Not all changes are completely bad though. One study showed smartphone users had increased sensitivity from prolonged use, particularly in the thumb, that was was detected in the brain, suggesting adaptation of the brain to increased use, which is typically seen in musicians or elite athletes. This may result in better reaction time and ability to detect subtle changes with those fingers.

Neck and breathing

Prolonged smartphone use also changes the position of the head on the neck the longer a person spends staring down at a screen. This results in neck pain and poorer posture. These posture changes also affect the scapula (shoulder blade), which changes its resting position and increases strain on the muscles attached to it. This is especially problematic, given many of these muscles are essential for arm movement.

But more concerning is the fact that research shows these postural changes from the way we sit while using our devices have a detrimental change on lung function, reducing their peak expiratory flow (the volume of air you can expel in a breath), which indicates how obstructed the airways are. Over time, these changes can reduce the body’s respiratory function, decreasing the amount of air you can inhale and exhale, and increasing heart rate in order to ensure the body has all the oxygen it needs. Significant declines in lung function have even been seen in children, suggesting earlier access to, and increasing use of, smartphones may cause detrimental postural changes at an early age.

Man sitting on couch looking at his phone.
Be mindful of your posture while looking at your phone. fizkes/ Shutterstock

Limiting screen time and ensuring proper posture while using your phone can mitigate damage.


Of course, there are also mental and social impacts of excessive smartphone use – including smartphone addiction, which is becoming an increasingly common problem globally.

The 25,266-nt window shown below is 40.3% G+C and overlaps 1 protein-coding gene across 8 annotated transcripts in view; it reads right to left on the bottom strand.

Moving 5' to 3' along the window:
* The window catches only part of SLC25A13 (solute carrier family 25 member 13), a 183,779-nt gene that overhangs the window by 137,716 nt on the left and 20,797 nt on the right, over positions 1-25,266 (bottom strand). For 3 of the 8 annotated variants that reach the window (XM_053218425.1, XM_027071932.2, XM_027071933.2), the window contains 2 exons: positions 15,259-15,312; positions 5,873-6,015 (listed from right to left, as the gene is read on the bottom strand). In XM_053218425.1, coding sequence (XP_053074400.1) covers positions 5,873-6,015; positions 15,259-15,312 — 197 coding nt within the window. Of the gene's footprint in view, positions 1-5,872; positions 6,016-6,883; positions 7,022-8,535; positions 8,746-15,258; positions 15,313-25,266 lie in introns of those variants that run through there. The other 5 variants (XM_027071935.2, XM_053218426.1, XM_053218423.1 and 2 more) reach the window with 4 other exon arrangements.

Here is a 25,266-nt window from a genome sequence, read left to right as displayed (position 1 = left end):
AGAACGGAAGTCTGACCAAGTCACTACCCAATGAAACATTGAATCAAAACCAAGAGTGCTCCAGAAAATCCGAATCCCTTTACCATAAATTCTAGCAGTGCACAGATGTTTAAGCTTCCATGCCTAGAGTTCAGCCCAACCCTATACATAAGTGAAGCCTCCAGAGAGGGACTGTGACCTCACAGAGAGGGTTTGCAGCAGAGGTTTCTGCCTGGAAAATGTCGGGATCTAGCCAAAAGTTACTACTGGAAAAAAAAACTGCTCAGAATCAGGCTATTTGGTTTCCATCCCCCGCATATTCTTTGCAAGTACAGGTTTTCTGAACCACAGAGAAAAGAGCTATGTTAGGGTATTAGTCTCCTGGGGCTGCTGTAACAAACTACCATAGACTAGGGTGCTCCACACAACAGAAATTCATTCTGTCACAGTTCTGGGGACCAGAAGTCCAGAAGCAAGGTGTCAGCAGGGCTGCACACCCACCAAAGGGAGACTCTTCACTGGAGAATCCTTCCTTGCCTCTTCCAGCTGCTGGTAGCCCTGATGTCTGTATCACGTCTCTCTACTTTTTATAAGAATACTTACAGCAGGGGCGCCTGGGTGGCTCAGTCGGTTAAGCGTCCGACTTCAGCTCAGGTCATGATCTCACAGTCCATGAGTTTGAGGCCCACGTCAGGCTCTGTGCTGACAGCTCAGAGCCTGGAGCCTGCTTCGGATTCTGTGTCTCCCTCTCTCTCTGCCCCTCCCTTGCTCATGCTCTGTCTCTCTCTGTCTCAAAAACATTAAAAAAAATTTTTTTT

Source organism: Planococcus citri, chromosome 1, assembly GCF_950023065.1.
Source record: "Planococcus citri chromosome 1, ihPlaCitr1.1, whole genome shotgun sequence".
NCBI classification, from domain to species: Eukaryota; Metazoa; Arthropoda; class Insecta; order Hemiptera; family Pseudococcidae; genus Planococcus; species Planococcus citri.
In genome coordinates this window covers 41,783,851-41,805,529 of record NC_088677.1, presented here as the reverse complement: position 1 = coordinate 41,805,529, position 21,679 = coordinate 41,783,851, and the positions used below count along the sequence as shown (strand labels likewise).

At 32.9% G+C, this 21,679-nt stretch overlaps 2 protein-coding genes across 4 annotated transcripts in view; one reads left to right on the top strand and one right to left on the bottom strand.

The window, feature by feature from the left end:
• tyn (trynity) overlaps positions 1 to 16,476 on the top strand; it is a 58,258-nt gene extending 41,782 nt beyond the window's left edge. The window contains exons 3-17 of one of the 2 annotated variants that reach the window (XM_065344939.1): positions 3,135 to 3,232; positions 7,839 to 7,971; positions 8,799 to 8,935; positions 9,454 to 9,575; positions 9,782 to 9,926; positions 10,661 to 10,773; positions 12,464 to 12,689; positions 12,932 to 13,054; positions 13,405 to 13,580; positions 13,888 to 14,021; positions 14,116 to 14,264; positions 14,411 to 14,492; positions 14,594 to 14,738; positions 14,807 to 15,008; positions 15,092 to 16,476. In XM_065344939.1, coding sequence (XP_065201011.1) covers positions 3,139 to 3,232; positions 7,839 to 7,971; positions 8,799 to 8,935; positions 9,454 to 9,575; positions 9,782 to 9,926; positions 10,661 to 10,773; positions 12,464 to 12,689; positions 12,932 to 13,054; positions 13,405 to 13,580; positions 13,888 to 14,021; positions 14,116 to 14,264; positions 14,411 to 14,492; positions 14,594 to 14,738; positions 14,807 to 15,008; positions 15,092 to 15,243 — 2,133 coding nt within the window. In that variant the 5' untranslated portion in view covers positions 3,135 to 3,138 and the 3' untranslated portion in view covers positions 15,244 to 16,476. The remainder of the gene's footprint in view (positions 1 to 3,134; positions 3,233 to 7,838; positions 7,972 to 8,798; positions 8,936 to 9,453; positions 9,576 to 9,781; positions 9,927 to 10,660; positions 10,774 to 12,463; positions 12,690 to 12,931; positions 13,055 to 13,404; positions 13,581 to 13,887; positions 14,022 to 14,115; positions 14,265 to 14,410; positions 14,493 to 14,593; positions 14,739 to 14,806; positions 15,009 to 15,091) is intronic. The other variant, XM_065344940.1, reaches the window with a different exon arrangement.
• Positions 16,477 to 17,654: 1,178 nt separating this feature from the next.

Smartphone use triggers many of the signaling pathways in the brain linked to reward and feeling good, such as releasing dopamine. This can cause us to become reliant on our phones and use them more frequently to continue achieving this dopamine rush. Symptoms of smartphone addiction include interrupted sleep, trouble completing tasks, becoming isolated from people, and concealing phone use. Excessive, problematic use can also cause nomophobia – the fear of being without a mobile phone. This results in anxiety when without your phone, sweating, agitation, and trembling.

Many injuries from smartphones or other mobile devices show remarkable overlap with some other technology-induced pains and strains associated with overuse – such as tenosynovitis, (caused by excessive text messaging), Wiiitis (shoulder pains in the absence of physical exercise), and Nintendinitis which is similar to the repetitive thumb strain from excessive smartphone use.

But regardless of the type of technology you use, it is the prolonged use of devices that can cause body adaptations.The Conversation

This article is republished from The Conversation by Adam Taylor, Professor and Director of the Clinical Anatomy Learning Centre, Lancaster University under a Creative Commons license. Read the original article.